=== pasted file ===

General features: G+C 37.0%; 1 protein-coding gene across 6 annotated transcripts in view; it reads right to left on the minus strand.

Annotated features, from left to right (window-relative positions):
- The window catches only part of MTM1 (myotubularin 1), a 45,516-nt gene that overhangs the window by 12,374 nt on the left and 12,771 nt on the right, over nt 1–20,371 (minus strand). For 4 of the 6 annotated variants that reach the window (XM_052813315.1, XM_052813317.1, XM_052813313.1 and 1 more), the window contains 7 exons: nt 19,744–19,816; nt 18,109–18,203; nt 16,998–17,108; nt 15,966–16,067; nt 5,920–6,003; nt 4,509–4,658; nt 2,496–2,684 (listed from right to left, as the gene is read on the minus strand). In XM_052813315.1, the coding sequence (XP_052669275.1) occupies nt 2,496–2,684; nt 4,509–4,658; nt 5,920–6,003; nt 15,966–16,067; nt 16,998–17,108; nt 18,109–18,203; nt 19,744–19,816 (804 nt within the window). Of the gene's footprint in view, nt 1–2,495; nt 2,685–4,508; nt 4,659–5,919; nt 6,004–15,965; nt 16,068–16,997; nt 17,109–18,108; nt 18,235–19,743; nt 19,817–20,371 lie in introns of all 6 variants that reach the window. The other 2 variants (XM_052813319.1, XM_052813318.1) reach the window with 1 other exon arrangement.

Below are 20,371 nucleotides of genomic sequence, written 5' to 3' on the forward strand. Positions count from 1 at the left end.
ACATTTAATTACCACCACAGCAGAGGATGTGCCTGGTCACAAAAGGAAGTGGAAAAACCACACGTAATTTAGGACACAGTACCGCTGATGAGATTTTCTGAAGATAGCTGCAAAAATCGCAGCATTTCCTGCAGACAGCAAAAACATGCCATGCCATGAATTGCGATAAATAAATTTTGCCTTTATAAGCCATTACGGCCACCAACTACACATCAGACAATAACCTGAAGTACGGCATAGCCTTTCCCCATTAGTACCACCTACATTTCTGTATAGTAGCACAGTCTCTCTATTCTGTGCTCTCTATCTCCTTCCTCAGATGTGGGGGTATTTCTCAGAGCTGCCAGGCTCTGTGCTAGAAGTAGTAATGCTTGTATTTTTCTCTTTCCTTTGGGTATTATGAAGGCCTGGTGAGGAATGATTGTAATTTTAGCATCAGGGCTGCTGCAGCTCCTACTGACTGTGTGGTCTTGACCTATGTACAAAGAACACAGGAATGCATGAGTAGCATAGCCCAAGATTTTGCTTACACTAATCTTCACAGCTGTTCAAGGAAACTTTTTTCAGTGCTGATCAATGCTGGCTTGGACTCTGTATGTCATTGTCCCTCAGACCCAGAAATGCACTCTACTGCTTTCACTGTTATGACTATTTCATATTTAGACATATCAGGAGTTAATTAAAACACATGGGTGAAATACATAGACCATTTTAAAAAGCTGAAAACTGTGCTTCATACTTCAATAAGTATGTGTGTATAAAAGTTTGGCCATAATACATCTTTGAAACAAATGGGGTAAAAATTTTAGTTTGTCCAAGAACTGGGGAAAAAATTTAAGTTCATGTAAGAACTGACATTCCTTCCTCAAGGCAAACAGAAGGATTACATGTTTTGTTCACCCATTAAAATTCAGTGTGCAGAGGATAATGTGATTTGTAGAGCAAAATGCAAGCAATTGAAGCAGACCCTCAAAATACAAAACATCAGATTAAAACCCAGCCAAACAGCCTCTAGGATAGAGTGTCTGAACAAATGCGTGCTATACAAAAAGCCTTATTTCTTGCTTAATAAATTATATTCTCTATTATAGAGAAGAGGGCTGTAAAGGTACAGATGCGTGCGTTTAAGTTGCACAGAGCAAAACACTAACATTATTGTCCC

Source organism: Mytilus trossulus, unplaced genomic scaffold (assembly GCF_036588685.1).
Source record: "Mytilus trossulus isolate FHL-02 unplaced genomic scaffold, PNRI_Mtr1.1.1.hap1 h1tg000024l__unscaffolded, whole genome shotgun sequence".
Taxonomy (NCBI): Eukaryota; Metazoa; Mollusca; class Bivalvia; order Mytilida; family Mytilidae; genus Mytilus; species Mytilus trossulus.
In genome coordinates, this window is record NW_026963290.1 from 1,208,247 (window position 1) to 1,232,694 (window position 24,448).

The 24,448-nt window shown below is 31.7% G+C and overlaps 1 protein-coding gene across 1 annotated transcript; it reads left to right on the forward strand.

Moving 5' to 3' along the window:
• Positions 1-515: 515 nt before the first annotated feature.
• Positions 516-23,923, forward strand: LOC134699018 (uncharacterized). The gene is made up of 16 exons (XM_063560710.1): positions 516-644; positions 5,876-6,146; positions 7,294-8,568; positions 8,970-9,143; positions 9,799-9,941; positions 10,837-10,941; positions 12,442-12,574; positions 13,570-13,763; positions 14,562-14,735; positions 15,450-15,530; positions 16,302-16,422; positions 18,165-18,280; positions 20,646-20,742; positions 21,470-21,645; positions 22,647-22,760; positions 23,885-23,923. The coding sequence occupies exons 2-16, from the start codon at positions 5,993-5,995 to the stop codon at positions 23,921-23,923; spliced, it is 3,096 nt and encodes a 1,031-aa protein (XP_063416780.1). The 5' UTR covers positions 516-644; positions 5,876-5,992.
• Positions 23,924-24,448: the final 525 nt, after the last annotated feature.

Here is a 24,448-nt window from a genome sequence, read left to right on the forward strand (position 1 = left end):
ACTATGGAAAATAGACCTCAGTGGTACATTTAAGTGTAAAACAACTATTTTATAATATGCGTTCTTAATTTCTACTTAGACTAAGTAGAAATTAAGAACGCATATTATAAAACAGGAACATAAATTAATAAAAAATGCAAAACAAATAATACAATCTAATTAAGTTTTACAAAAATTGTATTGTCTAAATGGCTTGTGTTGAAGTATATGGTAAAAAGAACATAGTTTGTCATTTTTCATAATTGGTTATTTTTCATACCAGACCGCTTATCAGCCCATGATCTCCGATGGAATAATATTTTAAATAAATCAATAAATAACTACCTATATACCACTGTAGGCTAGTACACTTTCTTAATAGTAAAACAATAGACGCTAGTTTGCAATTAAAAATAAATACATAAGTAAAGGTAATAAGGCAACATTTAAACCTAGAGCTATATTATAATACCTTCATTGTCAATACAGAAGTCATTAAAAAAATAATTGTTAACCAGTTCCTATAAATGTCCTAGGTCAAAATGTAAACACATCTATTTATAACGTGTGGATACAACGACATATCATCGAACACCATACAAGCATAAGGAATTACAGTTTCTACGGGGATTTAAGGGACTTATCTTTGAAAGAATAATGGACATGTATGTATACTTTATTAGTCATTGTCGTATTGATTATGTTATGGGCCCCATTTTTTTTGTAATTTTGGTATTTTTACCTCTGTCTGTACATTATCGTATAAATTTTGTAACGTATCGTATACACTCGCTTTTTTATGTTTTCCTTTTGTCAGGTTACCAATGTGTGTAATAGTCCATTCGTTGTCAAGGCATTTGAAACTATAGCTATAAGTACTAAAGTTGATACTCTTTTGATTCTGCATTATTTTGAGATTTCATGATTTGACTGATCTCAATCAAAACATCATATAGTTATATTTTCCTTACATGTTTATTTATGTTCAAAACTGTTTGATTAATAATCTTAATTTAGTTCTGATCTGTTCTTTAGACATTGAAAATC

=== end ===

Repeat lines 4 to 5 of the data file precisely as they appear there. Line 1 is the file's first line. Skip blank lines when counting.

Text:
Below are 20,371 nucleotides of genomic sequence, written 5' to 3' on the forward strand. Positions count from 1 at the left end.
ACATTTAATTACCACCACAGCAGAGGATGTGCCTGGTCACAAAAGGAAGTGGAAAAACCACACGTAATTTAGGACACAGTACCGCTGATGAGATTTTCTGAAGATAGCTGCAAAAATCGCAGCATTTCCTGCAGACAGCAAAAACATGCCATGCCATGAATTGCGATAAATAAATTTTGCCTTTATAAGCCATTACGGCCACCAACTACACATCAGACAATAACCTGAAGTACGGCATAGCCTTTCCCCATTAGTACCACCTACATTTCTGTATAGTAGCACAGTCTCTCTATTCTGTGCTCTCTATCTCCTTCCTCAGATGTGGGGGTATTTCTCAGAGCTGCCAGGCTCTGTGCTAGAAGTAGTAATGCTTGTATTTTTCTCTTTCCTTTGGGTATTATGAAGGCCTGGTGAGGAATGATTGTAATTTTAGCATCAGGGCTGCTGCAGCTCCTACTGACTGTGTGGTCTTGACCTATGTACAAAGAACACAGGAATGCATGAGTAGCATAGCCCAAGATTTTGCTTACACTAATCTTCACAGCTGTTCAAGGAAACTTTTTTCAGTGCTGATCAATGCTGGCTTGGACTCTGTATGTCATTGTCCCTCAGACCCAGAAATGCACTCTACTGCTTTCACTGTTATGACTATTTCATATTTAGACATATCAGGAGTTAATTAAAACACATGGGTGAAATACATAGACCATTTTAAAAAGCTGAAAACTGTGCTTCATACTTCAATAAGTATGTGTGTATAAAAGTTTGGCCATAATACATCTTTGAAACAAATGGGGTAAAAATTTTAGTTTGTCCAAGAACTGGGGAAAAAATTTAAGTTCATGTAAGAACTGACATTCCTTCCTCAAGGCAAACAGAAGGATTACATGTTTTGTTCACCCATTAAAATTCAGTGTGCAGAGGATAATGTGATTTGTAGAGCAAAATGCAAGCAATTGAAGCAGACCCTCAAAATACAAAACATCAGATTAAAACCCAGCCAAACAGCCTCTAGGATAGAGTGTCTGAACAAATGCGTGCTATACAAAAAGCCTTATTTCTTGCTTAATAAATTATATTCTCTATTATAGAGAAGAGGGCTGTAAAGGTACAGATGCGTGCGTTTAAGTTGCACAGAGCAAAACACTAACATTATTGTCCC